Freedom from Torture statement for 20th June – a day that has been designated by campaigners as “International Day in Support of Political Prisoners in Iran”
Tabrizi, a member of Freedom from Torture’s “Survivors Speak OUT Network” (The SSO network was formed by a group of torture survivors from around the world who are former clients of Freedom from Torture and now come together to campaign for the rights of survivors and speak out against torture):
“You, Iranian authorities, ignored me and gave me trouble when I claimed equal opportunities. You laughed at me and isolated me when I demanded the same respect that you pay to some others in Iran. You deprived me of education when I called for my basic Human Rights and to read and write in my mother language. You made me jobless when I declared my religious belief which you found it not in your favour. You arrested me when I shared my thoughts about freedom and democracy with others. You tortured me when you could not bear my words about equality of man and woman. You destroyed my life and millions of others’ life only because our views were not matching yours. What a shame!
“Now, we may not be able to walk, talk, run, smile or laugh as we used to do however, we want you to know that when we free our lands from the oppression we will not take revenge for what you have done to us as we believe that you have the same right as ours to live on those lands free and safe. You have right not to be tortured for your thoughts and belief. You have right not to be forced to speak in a different language than your mother language particularly when you are an innocent child. You have right not to be tortured when you stand for your rights or when you oppose. Please listen to me carefully as I want to promise to forgive you only in one condition that if you stop torture and bravely accept your compatriots’ legitimate demands as those demands are existent truth about Iran but not those which belong to olden times and you habitually insist on imposing them. Thank you!”
Keith Best, Chief Executive of Freedom from Torture:
“Since we opened our doors 25 years ago, Freedom from Torture has documented the injuries and provided therapeutic care to thousands people in the UK who have been subjected to torture and other ill treatment at the hands of the Iranian authorities. Last year, nearly 20% of the individuals referred to us for help were from Iran. When you consider that we receive referrals from people from over 80 different countries around the world, this is a staggering amount.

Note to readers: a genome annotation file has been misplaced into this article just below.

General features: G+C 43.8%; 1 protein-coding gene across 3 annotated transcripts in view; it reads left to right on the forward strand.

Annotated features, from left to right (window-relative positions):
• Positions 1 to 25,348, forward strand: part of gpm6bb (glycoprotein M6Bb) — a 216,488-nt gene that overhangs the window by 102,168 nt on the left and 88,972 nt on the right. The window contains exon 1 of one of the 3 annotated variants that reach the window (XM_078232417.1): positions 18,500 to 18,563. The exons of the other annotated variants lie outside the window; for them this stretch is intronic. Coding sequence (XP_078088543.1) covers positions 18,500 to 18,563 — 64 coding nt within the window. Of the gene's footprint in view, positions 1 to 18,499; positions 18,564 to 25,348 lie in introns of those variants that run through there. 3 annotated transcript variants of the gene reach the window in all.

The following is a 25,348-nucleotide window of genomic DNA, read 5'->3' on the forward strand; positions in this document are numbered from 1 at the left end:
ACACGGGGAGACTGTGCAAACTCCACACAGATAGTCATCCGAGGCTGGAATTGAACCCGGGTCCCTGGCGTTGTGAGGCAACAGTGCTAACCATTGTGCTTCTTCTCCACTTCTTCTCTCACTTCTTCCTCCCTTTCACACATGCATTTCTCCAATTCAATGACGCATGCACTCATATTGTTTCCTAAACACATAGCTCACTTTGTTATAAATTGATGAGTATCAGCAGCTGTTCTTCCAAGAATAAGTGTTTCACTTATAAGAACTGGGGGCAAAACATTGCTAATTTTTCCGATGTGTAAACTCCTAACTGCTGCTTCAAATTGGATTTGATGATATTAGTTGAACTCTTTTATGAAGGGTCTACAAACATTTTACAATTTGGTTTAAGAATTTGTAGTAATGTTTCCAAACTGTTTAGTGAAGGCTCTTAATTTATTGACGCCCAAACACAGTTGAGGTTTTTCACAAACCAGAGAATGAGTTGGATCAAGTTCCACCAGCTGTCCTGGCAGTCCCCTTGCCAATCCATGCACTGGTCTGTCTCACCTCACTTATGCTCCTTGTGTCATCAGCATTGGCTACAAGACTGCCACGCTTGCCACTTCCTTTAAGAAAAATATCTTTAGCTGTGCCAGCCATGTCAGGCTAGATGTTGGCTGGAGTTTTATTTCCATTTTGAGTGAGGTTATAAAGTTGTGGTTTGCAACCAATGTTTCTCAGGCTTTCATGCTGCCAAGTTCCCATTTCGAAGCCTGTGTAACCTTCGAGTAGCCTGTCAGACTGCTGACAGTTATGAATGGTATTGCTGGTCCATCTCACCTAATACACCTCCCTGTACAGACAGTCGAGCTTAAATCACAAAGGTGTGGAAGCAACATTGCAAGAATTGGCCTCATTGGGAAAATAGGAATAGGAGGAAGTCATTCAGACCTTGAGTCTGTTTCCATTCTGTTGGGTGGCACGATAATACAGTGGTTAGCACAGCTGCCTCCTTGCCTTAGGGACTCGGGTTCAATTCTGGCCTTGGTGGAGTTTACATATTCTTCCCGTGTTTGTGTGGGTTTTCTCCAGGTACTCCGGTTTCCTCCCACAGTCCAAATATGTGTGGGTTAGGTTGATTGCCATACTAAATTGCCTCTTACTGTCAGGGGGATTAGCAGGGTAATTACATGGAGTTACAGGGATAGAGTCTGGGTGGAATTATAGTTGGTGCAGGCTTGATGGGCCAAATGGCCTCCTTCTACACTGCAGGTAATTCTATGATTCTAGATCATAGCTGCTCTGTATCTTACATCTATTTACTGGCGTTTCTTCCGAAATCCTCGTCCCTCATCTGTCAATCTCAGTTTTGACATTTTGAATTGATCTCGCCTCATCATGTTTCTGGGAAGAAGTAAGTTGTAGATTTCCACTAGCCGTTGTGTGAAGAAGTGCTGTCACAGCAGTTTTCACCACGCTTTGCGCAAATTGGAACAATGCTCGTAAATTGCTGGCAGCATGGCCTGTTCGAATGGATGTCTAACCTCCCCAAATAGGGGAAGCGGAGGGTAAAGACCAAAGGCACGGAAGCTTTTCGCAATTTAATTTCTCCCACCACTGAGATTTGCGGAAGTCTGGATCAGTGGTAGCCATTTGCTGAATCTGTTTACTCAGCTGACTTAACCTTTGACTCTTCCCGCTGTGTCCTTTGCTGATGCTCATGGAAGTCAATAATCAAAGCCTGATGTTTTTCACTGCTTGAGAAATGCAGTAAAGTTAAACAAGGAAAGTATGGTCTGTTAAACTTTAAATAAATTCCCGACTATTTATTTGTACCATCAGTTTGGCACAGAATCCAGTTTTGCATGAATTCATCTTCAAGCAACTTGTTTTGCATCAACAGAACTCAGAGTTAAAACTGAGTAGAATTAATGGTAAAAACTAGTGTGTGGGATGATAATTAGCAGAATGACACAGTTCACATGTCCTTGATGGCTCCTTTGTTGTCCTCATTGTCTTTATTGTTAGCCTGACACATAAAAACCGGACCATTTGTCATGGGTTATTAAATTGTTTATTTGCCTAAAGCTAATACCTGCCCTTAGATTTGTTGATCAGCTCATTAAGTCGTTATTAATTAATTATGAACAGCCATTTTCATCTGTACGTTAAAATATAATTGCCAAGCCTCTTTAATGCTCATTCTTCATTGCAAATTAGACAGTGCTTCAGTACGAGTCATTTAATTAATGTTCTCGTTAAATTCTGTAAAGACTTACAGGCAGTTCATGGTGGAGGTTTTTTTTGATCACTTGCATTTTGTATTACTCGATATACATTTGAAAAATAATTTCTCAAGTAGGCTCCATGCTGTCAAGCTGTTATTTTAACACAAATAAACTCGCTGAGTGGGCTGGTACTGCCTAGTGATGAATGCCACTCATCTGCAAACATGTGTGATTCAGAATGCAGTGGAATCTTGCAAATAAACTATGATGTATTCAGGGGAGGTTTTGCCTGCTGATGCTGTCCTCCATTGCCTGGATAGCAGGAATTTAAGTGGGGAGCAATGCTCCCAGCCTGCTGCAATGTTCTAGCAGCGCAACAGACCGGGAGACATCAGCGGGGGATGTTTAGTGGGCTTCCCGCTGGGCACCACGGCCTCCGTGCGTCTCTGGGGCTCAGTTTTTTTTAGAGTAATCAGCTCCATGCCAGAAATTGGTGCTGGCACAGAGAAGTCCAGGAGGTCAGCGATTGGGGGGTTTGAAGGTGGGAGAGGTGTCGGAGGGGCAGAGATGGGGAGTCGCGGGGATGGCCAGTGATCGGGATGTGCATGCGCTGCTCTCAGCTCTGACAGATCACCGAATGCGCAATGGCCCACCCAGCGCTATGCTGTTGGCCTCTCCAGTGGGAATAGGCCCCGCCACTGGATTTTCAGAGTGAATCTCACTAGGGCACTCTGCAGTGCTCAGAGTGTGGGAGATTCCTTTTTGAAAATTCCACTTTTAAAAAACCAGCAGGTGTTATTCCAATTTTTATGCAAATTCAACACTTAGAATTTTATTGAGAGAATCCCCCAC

“Over the years, Freedom from Torture’s Iranian clients have provided testimony of being subjected to whippings and beatings, solitary confinement, suspension and hanging, as well as rape and other sexual violence. The picture emerging from Iran in 2012 remains equally depressing. The government has continued its crack down on protests; last year there were hundreds of arrests including of major political opponents and it is believed more than 300 executions occurred. Lawyers and human rights activists continue to face significant oppression with many serving lengthy prison sentences – often after unfair trials. Many others have never even seen the inside of a courtroom.
“It is hard not to feel defeated in the face of such suffering and injustice. But as we reflect on 20th June – a day which has been designated by campaigners as “International Day in Support of Political Prisoners in Iran” – we must take strength from the fact that people around the world are raising their voices together to ensure that those who languish in detention in Iran are not forgotten. Later this year, Freedom from Torture will be conducting a detailed research project on torture in Iran. We will seek to furnish decision-makers with our evidence and urge them to act to address the appalling human rights situation in the country. We will be drawing on the forensic documentation of torture that we record among Iranian survivors in the UK, through the production of medico-legal reports in individual cases. Our expert clinicians assess the physical and psychological consequences of torture, according to the Istanbul Protocol – an internationally-agreed set of guidelines for documentation of torture. It is very hard to argue that torture is not a big problem in Iran when faced with the irrefutable evidence. The UN Special Rapporteur on Iran will soon be coming to Freedom from Torture to hear from our clinicians and meet directly with Iranian survivors; we look forward to engaging with him and other key influencers over the coming months.
“Coincidentally, today, Wednesday 20th June, is also World Refugee Day – a fact we are marking throughout the week with a range of Refugee Week activities in the UK. As the Iranian survivors here at Freedom from Torture can testify, it is a sad truth that many people who have been persecuted in Iran have been forced to flee in search for safety to other parts of the world. While our thoughts on this day are with the many individuals who continue to suffer in Iran, subjected to horrific treatment, it is also important to recognise the lasting suffering of those who have fled. The psychological and physical scars inflicted by sustained torture and detention do not fade easily – indeed many survivors say that they will never be the same again. However, our amazing clients at Freedom from Torture who battle to rebuild their lives prove that there is hope for the future. It is a huge inspiration to me that many of these brave people chose not to be silenced, determined to speak out about what is happening in their country and promote the rights of those who remain incarcerated.”